Here lies the democracy of football – cause of death, European Super League

PAUL CONNOR on the damage the European Super League would do for the romantic side of football – and why it’s not in the spirit of Liverpool Football Club.

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The power grab that is the European Super League proposal has surfaced yet again. Though this time, there is serious talk.

UEFA were informed about the current plans, while the clubs involved all issued a joint statement formally announcing the creation of the new format late on Sunday night.

This drastic revolution of the face of football as we know it will see Europe’s biggest earners enlist in a closed-shop breakaway league, which will not fly under the UEFA or FIFA flag, but will be of its own.

As it stands, the teams that have reportedly signed up are Manchester City, Manchester United, Chelsea, Tottenham, Arsenal, Juventus, Inter Milan, AC Milan, Atlético Madrid, Barcelona, Real Madrid and, sadly, our very own Liverpool FC.

It is also worth noting that a whopping £310 million will be gifted to these 12 founding members. A report from The Times have also pointed out that two super clubs are not included in the said 12 advocates for the new league – Bayern Munich and Paris Saint-Germain, with the latter club deeming it disrespectful to European football as a whole.

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If that’s true, hats off to you PSG.

The new Super League would be presented as a 20-team league, with 15 permanent members and five other teams ‘qualifying’ yearly. It would then be split into two groups of 10, with each team playing each other twice at both of their respective stadia.

The top four teams of each group would then advance to a knockout-like format, with quarter and semi finals being played before a final at a neutral stadium. Teams would then be drawn against each other via a ‘best to worst’ system.

This information is based around the ‘knowledge’ that the participating clubs would still play in their own domestic leagues. However, a joint statement from multiple domestic leagues have strictly indicated that this would not be the case.


As the plans resurfaced, UEFA, the FA, the Royal Spanish Football Federation (RFEF), La Liga, the Italian FA (FIGC) and Serie A have released a statement insisting “as previously announced by FIFA and the other six federations, the clubs concerned will be banned from playing in any other competition at domestic, European or world level, and their players could be denied the opportunity to represent their national teams.”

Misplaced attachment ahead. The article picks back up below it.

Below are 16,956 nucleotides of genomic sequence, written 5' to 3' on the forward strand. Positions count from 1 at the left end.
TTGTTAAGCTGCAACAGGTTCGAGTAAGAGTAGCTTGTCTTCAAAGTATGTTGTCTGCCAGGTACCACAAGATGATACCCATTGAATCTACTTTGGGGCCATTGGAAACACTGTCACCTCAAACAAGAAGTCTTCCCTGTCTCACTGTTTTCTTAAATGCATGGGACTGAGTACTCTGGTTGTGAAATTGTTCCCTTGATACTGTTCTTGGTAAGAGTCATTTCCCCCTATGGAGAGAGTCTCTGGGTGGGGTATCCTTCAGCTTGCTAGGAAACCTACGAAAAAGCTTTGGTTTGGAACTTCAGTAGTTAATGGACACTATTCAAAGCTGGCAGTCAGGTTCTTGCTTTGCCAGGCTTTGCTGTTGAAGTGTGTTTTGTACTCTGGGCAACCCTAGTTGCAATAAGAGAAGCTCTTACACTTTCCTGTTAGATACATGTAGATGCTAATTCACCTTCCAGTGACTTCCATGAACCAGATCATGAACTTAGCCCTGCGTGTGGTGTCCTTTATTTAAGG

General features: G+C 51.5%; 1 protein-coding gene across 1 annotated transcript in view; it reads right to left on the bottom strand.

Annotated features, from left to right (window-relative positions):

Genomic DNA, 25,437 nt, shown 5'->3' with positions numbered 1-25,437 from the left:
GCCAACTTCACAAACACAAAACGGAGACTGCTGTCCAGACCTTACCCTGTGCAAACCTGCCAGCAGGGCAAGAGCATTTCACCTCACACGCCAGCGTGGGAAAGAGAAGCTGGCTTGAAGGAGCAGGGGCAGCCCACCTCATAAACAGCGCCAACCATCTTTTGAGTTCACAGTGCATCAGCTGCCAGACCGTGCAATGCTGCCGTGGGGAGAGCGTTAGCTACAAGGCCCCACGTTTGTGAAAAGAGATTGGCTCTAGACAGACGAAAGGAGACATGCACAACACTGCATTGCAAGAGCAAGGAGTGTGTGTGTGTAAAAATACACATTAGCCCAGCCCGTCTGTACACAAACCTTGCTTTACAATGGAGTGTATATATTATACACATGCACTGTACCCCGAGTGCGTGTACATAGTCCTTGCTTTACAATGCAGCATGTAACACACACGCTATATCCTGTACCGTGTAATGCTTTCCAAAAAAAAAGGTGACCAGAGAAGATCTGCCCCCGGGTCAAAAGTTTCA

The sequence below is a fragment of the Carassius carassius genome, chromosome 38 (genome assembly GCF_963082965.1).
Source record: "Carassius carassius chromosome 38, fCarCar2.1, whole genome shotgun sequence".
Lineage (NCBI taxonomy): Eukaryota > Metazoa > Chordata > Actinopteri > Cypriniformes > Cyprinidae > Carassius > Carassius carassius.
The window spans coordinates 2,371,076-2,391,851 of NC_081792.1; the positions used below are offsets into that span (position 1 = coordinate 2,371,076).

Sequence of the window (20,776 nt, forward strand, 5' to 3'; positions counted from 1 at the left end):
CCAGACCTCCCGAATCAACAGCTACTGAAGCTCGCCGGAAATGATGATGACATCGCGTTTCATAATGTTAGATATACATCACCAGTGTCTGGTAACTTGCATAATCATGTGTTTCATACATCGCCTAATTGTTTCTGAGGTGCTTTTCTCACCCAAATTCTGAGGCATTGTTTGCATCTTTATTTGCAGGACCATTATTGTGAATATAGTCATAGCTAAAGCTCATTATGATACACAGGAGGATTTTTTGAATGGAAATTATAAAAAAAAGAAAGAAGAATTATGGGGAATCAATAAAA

They also added that they “will remain united in our efforts to stop this cynical project, a project that is in the self-interests of a few clubs when society needs solidarity more than ever”.

The statement added: “We thank those clubs in other countries, especially the French and German clubs, who have refused to sign up to this. We call on lovers of football, supporters and politicians, to join us in fighting against such a project if it were to be announced.

“The persistent self-interests of a few has been going on far too long. Enough is enough.”

There has also been rumours of what the board of members would look like, which is reported to have Real Madrid president Florentino Pérez as chairman and Manchester United owner Joel Glazer, Arsenal owner Stan Kroenke, Juventus president Andrea Agnelli and our own John W. Henry acting as vice-chairs.

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From a business point of view, you could possibly give the benefit of the doubt to FSG for being a strong supporter for this. They simply do not want to be left out. They are trying to do ‘the best’ for Liverpool as an individual team, but are simultaneously leaving dozens of ambitious, smaller teams without a chance from competing with the top clubs.

They ought to remember that once, they were one of the small teams who fortunately were successful.

Speaking as a fan, I am utterly disgusted at this alleged new league. It will be a closed shop, full of ‘big teams playing big matches in a big league’.

Though there will be no variety or flavour is this competition whatsoever as smaller, promising teams are not allowed to show the world their potential. It will severely damage the structure of European football, as the teams who produce the most revenue will be in a league of their own.

It is complete and utter selfishness, and I would be ashamed as a Liverpool fan if they were to take part of it.


Would it not pose concerning questions to our fans about the future of our great club, and the vast affect the league would have? Imagine what Bill Shankly would be thinking if he was looking down right now.

We as fans love this sport. It plays a major part of our lives, and there is a reason it’s called The Beautiful Game. But this is taking the beauty out of it.

Do we want The Beautiful Game to continue as it is, or let greedy billionaires gradually turn it into just ‘The Game’?

You decide.

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